In the title business, the 'closer' is the person taking the lead on the home sale and working with buyers and sellers at closing. Many closers have assistants, who will also be a resource for all parties including the buyer, seller, listing and selling agents. Many closers, as you might expect, are busy during the day with back-to-back closings through-out the day. Many times it is the assistant to the closer whom agents work most with. The assistant takes on the role of coordinator or liaison between the buyer, seller and real estate agents. A responsive, communicative closer's assistant helps make sure the transaction proceeds to closing in as smooth a manner as possible. It's important for a good agent and his client to be sure to include the assistant and closer on all communications, to make sure everyone is in the loop.

Aside from a closer's assistant, there is also always a business development person in the title company who can also act as a liaison of sorts. As an agent, many times I've relied on business development coordinators in the title company to get an urgent message across to the closer in instances I'm unable to get in touch with them. Business development personnel can also be used to help make it easy for the agent and their client, by picking up and delivering checks or other items such as documents during the process during the sale of the home.

I'm of the opinion that the best value for my clients is to have an actual title attorney be the closer on their deals. First of all this has the potential to speed up the title commitment process, as the same person that starts the file, finished the file. There is no 'waiting for an opinion from the attorney' - since the attorney is doing the title work. Your title commitment — which may also be referred to as your title work or title binder — is a long document that will guarantee you title rights to your new property when all is said and done. What this means can vary from state to state. But in all states, a title commitment indicates that a property title is free and clear of defects and that title insurance can be obtained for it. In short, a title commitment is a promise from the title company to issue a title insurance policy for your new home after closing. A title commitment is broken down further into two subsections. Schedule A is what has been submitted to the title company by the escrow officer, containing the commitment date, buyer and seller information, property price, and loan amount. You’ll find the exceptions in Schedule B, including the Covenants, Conditions, and Restrictions (CC&Rs) that we’ll explain more about below. Schedule B is the part of the title commitment that you’ll really want to read. However, make sure to take a look at the exceptions. Yes, even with a title guarantee, there are always exceptions to the rule; rights of parties in possession, boundary issues, encroachments, easements not shown in public records, and more. You can cover your bases and remove some “standard exceptions” by purchasing Owner’s Extended Coverage (OEC) along with your policy. Tacher says buyers will normally see exceptions to the policy listed as easements from utility companies, as well as rights of use. Make sure that when you check for numbers you take a closer look at the fine print. Title insurance is intended to cover the home buyer and is paid for by the seller. So, most costs listed in the title commitment should be charged to the seller, with the exception of the additional American Plan Title Association (ALTA) policy that the buyer is responsible for purchasing. You can expect to pay $100 to $200 for the ALTA policy. Plus the price of any endorsements added to the title insurance. Lastly, always get it all in writing.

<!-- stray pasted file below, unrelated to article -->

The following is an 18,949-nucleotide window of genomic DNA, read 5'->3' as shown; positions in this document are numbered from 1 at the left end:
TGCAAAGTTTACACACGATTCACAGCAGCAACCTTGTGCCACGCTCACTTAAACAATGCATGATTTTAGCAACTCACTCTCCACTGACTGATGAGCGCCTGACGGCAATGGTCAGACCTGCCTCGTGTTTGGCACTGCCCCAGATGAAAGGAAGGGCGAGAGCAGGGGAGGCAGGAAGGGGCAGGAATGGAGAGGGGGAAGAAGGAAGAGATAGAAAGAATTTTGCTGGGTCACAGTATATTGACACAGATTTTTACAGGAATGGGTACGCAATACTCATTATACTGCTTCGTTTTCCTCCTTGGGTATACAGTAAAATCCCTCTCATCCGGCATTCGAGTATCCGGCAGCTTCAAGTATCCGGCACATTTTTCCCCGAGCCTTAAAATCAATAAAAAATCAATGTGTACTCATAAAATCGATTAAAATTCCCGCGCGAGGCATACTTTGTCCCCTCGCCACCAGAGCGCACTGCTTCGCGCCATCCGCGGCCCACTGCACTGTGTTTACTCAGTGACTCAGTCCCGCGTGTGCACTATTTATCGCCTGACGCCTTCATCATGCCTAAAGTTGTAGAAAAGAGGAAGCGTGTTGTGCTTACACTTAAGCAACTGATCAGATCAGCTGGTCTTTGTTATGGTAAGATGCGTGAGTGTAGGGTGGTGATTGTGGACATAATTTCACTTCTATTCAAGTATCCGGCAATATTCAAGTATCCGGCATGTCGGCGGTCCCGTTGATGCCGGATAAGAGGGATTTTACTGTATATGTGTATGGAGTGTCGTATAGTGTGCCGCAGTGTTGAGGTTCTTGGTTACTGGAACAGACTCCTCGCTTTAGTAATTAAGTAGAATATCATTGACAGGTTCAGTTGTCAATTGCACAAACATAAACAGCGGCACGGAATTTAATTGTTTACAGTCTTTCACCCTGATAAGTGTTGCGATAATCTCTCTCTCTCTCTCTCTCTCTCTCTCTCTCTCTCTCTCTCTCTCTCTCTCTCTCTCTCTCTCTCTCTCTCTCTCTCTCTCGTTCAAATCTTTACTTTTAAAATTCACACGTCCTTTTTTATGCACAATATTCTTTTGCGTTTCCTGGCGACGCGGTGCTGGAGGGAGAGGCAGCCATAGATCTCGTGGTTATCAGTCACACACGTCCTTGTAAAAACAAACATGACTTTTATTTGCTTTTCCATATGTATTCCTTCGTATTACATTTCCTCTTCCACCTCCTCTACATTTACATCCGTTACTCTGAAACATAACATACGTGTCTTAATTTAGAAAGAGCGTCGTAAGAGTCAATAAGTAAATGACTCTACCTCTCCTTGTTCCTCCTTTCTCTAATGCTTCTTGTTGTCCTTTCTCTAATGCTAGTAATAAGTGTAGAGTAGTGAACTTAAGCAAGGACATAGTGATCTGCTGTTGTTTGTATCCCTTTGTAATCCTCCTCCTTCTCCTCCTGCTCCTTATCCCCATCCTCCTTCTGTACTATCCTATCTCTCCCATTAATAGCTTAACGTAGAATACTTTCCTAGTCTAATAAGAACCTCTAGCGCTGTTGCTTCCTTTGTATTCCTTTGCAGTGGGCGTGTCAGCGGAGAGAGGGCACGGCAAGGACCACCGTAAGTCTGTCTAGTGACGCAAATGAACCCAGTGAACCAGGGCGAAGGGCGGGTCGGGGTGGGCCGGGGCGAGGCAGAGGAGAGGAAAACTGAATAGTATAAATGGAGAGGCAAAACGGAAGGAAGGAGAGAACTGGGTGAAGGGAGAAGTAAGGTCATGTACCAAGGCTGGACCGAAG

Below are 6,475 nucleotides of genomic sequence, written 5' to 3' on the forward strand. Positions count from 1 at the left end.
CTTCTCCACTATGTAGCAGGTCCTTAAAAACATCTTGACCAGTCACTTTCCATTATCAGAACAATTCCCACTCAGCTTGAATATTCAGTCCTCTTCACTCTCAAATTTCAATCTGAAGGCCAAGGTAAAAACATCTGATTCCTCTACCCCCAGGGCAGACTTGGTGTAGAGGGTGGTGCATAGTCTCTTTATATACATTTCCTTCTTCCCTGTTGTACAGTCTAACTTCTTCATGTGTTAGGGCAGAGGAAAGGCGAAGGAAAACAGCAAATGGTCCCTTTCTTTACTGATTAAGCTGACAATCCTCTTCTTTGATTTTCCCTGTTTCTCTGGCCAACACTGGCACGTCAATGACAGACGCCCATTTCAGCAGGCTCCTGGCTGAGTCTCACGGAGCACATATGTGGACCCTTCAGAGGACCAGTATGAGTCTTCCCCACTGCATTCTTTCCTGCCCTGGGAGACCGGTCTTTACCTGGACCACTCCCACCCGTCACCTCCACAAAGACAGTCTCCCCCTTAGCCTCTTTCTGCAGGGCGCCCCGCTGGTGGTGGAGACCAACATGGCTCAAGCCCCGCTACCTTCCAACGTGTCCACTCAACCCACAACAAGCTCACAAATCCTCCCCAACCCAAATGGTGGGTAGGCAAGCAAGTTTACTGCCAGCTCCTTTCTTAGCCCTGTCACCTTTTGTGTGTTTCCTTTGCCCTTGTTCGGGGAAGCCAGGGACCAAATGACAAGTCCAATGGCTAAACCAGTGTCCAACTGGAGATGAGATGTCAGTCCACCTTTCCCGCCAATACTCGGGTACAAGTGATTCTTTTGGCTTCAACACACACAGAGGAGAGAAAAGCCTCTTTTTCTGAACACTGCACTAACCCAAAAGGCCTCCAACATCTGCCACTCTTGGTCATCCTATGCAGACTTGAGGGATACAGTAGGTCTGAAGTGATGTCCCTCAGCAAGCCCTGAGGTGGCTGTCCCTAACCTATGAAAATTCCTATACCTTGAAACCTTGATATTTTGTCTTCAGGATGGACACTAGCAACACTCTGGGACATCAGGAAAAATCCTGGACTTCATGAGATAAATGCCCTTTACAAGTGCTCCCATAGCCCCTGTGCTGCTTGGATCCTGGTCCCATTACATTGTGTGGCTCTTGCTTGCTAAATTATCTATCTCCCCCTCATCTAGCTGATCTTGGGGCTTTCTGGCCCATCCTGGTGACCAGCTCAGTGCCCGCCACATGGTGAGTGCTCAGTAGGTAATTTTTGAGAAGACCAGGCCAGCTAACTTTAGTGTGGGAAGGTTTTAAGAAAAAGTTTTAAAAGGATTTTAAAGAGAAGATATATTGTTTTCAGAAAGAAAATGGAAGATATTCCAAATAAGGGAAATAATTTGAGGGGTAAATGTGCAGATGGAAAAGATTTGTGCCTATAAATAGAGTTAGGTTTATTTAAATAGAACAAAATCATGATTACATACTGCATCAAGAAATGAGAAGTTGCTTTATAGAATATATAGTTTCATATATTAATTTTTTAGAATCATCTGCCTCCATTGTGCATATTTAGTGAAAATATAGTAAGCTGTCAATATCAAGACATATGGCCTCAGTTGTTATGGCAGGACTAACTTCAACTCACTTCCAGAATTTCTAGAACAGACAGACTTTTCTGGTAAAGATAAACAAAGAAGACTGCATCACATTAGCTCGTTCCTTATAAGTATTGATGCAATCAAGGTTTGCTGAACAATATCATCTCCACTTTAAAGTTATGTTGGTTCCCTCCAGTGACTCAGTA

From an agent's standpoint, there are several added benefits of working with an accommodative title company. There will be times when the property is in a living will, or a member of the family has died - issues such as the property being held in probate. All of these waters are easier to navigate with a title attorney on the matter at all times.

There are times when documents will need to be couriered across town, other times when documents need to be sent over night - having a reliable, punctual title company can make the difference between closing on time instead of not closing at all.

There are two types of general title policies, the main policy and the supplemental policy. It is customary for the seller to pay the title policy in the state of Texas, but everything is negotiable - including who pays for the title policy. Which title company and closer chosen is also negotiable in the One to Four Family Residential Contract (Resale).